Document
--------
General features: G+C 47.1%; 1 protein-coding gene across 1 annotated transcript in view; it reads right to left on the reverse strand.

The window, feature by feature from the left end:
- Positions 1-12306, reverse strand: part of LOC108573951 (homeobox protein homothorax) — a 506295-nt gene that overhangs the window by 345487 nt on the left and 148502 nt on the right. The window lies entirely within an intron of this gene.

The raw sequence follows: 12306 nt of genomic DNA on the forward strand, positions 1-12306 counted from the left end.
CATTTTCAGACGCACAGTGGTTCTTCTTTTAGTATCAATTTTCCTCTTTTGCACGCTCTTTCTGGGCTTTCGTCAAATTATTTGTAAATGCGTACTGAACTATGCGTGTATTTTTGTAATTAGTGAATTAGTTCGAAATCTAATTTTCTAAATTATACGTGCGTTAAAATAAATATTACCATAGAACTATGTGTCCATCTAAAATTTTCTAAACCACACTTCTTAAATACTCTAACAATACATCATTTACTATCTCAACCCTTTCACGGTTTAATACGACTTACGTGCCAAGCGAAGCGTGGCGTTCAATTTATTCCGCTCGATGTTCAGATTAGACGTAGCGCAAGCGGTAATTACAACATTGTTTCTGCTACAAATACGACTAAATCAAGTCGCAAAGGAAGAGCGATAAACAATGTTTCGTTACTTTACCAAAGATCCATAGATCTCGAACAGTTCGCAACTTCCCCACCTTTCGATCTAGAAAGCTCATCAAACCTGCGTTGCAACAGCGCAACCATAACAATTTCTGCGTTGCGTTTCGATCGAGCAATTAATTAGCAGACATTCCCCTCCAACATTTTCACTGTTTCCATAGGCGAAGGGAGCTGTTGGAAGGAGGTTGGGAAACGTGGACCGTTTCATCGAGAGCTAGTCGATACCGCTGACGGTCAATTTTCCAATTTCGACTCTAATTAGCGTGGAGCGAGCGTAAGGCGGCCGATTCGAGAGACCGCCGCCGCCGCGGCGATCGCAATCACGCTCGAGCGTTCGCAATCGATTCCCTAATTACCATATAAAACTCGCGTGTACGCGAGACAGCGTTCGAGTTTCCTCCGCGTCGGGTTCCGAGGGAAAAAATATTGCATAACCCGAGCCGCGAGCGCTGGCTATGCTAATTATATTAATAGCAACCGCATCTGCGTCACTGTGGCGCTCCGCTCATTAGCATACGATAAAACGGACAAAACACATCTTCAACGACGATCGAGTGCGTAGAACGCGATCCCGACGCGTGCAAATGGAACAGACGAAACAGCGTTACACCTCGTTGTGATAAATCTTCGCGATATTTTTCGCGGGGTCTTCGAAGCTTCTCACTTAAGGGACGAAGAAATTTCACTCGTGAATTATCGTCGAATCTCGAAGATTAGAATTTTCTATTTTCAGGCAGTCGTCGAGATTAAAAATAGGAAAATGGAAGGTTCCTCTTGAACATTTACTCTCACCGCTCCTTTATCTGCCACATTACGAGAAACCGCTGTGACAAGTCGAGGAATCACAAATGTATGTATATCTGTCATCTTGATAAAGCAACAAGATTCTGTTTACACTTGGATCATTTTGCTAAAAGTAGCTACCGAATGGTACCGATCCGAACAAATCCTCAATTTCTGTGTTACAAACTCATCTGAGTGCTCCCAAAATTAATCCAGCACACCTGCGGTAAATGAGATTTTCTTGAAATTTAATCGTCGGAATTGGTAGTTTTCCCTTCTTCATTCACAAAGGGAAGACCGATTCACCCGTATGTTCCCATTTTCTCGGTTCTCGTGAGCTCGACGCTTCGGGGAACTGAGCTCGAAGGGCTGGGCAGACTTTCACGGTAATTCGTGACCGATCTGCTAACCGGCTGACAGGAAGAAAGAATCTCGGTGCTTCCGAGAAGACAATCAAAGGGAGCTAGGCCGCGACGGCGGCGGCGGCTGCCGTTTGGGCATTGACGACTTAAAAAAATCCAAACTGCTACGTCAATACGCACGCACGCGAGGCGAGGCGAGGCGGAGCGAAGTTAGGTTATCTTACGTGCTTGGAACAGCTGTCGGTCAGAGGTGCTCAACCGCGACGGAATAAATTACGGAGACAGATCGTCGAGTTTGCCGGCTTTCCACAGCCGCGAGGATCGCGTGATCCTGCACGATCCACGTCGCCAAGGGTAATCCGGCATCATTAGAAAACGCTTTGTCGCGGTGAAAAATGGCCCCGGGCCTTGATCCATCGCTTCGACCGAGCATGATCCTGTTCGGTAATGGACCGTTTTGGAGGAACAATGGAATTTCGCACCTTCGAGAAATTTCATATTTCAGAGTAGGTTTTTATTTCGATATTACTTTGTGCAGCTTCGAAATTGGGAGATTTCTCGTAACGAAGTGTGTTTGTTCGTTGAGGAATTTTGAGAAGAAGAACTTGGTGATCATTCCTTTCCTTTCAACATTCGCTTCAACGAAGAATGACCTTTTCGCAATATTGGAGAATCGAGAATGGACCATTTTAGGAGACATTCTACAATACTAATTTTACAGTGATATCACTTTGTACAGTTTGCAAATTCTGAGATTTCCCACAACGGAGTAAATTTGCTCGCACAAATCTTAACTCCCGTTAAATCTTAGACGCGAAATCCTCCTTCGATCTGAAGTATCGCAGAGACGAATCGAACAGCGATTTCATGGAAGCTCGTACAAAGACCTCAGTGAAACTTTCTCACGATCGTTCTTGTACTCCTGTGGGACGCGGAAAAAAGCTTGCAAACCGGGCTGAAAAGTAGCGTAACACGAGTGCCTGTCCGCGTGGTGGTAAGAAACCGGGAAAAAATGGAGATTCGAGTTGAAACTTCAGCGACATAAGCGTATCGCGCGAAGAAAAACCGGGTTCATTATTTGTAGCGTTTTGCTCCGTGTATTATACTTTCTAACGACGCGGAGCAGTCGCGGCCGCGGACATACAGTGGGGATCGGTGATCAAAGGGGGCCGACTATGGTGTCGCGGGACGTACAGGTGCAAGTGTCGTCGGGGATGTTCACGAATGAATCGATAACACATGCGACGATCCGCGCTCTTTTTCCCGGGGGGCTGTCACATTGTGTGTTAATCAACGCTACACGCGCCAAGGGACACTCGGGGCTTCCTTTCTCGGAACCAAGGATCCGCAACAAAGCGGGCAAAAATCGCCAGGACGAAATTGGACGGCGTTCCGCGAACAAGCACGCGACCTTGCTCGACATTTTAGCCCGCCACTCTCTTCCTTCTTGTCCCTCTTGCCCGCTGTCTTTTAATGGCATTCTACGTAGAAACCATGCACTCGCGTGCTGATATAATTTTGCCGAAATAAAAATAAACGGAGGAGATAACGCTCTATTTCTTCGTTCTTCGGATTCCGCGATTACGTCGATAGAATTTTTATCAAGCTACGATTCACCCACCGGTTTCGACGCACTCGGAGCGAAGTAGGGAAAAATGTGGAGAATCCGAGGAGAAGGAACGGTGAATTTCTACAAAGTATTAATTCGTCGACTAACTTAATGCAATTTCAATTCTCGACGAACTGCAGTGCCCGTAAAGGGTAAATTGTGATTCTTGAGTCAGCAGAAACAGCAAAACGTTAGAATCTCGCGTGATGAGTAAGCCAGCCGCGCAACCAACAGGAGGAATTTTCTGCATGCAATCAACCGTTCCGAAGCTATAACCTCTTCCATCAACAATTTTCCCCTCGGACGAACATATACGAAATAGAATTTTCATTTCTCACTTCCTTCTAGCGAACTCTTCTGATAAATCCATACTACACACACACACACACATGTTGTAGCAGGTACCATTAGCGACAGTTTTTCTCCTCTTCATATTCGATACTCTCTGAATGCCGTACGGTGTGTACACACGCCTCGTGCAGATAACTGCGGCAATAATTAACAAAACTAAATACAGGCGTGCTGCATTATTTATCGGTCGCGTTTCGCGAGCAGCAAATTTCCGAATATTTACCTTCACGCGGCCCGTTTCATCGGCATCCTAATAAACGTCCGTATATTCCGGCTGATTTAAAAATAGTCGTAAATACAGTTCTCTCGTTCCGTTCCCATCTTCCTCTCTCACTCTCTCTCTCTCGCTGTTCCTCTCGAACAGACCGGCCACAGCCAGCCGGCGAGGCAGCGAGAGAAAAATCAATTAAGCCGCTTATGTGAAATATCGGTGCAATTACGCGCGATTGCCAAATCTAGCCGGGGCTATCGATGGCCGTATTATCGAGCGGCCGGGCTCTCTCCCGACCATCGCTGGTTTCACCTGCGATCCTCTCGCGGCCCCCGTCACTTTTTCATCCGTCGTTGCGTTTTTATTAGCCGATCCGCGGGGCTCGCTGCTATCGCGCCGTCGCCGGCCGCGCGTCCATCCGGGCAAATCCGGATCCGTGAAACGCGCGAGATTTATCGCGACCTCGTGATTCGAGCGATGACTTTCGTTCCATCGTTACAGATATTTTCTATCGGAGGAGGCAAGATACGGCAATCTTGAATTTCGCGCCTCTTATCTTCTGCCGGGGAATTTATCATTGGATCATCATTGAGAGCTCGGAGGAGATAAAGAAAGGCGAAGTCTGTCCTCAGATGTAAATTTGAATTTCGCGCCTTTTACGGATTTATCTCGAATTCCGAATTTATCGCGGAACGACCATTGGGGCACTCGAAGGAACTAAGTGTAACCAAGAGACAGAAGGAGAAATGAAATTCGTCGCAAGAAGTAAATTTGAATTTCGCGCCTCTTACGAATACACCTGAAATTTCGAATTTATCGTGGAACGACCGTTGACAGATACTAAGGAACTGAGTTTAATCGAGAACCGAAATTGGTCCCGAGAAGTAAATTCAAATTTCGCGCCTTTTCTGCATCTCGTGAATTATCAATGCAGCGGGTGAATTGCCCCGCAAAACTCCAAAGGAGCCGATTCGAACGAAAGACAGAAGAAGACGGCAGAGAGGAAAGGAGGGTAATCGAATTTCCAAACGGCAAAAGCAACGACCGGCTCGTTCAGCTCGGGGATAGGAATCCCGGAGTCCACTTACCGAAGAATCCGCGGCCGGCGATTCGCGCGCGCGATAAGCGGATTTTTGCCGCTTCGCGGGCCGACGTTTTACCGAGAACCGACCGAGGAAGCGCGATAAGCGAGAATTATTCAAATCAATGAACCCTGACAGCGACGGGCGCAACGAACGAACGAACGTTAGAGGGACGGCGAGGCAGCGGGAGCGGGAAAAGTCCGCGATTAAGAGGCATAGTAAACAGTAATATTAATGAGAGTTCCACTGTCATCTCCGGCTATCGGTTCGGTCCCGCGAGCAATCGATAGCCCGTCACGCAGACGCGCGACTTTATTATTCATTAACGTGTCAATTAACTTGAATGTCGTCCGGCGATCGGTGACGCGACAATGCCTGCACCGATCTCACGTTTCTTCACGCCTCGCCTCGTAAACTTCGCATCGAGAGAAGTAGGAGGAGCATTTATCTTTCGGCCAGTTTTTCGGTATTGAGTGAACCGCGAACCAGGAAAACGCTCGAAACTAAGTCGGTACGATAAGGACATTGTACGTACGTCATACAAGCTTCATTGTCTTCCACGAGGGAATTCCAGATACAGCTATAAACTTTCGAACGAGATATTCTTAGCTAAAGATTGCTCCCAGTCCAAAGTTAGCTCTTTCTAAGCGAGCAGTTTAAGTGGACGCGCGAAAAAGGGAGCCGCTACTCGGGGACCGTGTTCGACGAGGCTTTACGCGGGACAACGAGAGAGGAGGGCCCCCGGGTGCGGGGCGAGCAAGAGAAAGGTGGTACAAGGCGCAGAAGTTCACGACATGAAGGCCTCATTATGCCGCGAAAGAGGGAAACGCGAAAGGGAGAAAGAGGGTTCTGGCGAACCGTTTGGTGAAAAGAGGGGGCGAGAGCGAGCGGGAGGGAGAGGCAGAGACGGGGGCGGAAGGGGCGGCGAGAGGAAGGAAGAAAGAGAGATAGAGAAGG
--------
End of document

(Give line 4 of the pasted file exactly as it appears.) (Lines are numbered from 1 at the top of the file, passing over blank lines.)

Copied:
The raw sequence follows: 12306 nt of genomic DNA on the forward strand, positions 1-12306 counted from the left end.